41 for Freedom

41 for Freedom

https://en.wikipedia.org/wiki/41_for_Freedom
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41 for Freedom
USS Woodrow Wilson, a Lafayette-class submarine that formed part of the "41 for Freedom" force
Class overview
Name:
Operators:  United States Navy
Succeeded by: Ohio class
Built: 1 November 1958 to 20 March 1965
Completed: 41
Active: 0
Lost: 0
Retired: 39
Preserved: 2
General characteristics
Length: 381–425 ft (116–130 m) (depending on class)[1]
Beam: 33 feet (10 m)[1]
Draft: 31 feet (9.4 m)[1]
Speed: 20 knots (37 km/h; 23 mph)[1]
Test depth: In excess of 400 ft (120 m)[1]
Complement: 14 officers, 140 enlisted[1]
Armament:

41 for Freedom refers to the US Navy Fleet Ballistic Missile (FBM) submarines from the George Washington, Ethan Allen, Lafayette, James Madison, and Benjamin Franklin classes. All of these submarines were commissioned 1959-1967, as the goal was to create a credible, survivable sea-based deterrent as quickly as possible. These submarines were nicknamed "41 for Freedom" once the goal of 41 nuclear-powered ballistic missile submarines (SSBNs) was established in the early 1960s. The 1972 SALT I Treaty limited the number of American submarine-launched ballistic missile tubes to 656, based on the total missile tubes of the forty-one submarines, in line with the treaty's goal of limiting strategic nuclear weapons to the number already existing.[3]

Overview

The "41 for Freedom" nuclear-powered ballistic missile submarines (SSBNs) were armed with submarine-launched ballistic missiles (SLBMs) to create a deterrent force against the threat of nuclear war with any foreign power threatening the United States during the Cold War.

The United States had deployed nuclear weapons aboard submarines for the purpose of deterrence since 1959, utilizing the SSM-N-8 Regulus cruise missile. However, this was intended to act merely as a stop-gap, as the Regulus was limited both by its size - the greatest number of missiles capable of being taken to sea was five aboard USS Halibut - range and speed, as well as the fact that the submarine was required to surface to launch a missile. The intention was that the main element of the US Navy's contribution to the strategic nuclear deterrent be a ballistic missile armed submarine.

The US Navy created a new submarine classification for these boats: SSBN. The first of the "41 for Freedom" submarines to be completed was USS George Washington, which was commissioned on 30 December 1959. The final boat to enter service was USS Will Rogers, which was commissioned on 1 April 1967. These 41 were superseded by the submarines of the Ohio class 1980-1992.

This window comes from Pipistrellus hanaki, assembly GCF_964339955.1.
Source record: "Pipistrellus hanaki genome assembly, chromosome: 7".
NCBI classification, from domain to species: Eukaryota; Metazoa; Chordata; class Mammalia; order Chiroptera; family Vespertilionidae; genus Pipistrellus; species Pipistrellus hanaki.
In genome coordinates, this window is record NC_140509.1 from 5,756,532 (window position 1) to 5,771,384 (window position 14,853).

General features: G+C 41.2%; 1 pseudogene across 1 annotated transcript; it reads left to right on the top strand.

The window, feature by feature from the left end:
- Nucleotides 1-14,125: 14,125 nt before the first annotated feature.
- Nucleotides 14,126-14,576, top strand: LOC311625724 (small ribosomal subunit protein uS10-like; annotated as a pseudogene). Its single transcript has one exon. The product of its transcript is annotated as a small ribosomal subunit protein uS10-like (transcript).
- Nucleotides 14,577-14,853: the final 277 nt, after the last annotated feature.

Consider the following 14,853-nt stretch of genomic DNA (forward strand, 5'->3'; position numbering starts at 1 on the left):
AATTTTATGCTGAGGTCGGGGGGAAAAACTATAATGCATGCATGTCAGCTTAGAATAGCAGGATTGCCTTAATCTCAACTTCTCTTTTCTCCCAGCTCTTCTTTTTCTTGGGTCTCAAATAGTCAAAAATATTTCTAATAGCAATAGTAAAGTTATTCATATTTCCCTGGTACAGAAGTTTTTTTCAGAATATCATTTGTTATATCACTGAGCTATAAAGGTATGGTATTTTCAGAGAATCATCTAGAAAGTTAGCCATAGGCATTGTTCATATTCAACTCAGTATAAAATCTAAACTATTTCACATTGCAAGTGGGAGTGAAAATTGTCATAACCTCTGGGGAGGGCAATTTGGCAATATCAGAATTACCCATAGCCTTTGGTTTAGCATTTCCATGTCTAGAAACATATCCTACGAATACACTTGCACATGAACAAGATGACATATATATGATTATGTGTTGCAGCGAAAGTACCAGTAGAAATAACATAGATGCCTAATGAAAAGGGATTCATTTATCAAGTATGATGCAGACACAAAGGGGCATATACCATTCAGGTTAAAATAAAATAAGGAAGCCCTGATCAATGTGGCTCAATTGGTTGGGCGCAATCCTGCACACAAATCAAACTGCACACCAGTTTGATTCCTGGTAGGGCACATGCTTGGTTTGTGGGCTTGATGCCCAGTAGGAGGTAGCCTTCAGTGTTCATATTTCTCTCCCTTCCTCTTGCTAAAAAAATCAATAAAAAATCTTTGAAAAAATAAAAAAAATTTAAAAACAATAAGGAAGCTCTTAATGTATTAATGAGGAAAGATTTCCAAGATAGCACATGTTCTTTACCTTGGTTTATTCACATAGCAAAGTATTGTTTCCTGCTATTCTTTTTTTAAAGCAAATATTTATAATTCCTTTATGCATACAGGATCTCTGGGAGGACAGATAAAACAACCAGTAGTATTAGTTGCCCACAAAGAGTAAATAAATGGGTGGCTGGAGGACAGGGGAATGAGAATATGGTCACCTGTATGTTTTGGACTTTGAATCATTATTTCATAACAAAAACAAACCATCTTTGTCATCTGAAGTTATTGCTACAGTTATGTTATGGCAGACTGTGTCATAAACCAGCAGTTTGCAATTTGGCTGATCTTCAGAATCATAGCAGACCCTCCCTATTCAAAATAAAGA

USS Kamehameha, operating as a SEAL platform in her later years, was decommissioned on 2 April 2002, the last boat of the original "41 for Freedom" submarines in commission, and the oldest submarine in the US Navy. Almost 37 years old, she held the record for the longest service lifetime of any nuclear-powered submarine. As of 2014, two boats, USS Daniel Webster and USS Sam Rayburn, remain in service but decommissioned as nuclear power training vessels attached to Naval Nuclear Power School at Charleston, South Carolina.

Submarines by Class

Class Completed Retired Preserved In Commission Polaris A1/A2 Polaris A3 Poseidon C3 Trident C4
Yes/No No. of
boats
Yes/No No. of
boats
Yes/No No. of
boats
Yes/No No. of
boats
George Washington 5 5 0 1959–1985 5 5 0 0
Ethan Allen 5 5 0 1961–1992 5 5 0 0
Lafayette 9 9 1* 1963–1994 9 9 9 0
James Madison 10 10 1* 1964–1995 0 10 10 6
Benjamin Franklin 12 12 0 1965–2002 0 12 12 6

* Preserved as training vessels

Gallery

See also

References

  1. ^ a b c d e f Jane's Fighting Ships, 1971–72
  2. ^ Jane's Fighting Ships, 1985–86
  3. ^ "Nuclear-powered Ballistic Missile Submarines". Fast Attacks and Boomers: Submarines in the Cold War. National Museum of American History. 2000. Retrieved 2012-01-30. 

External links

From the Federation of American Scientists:



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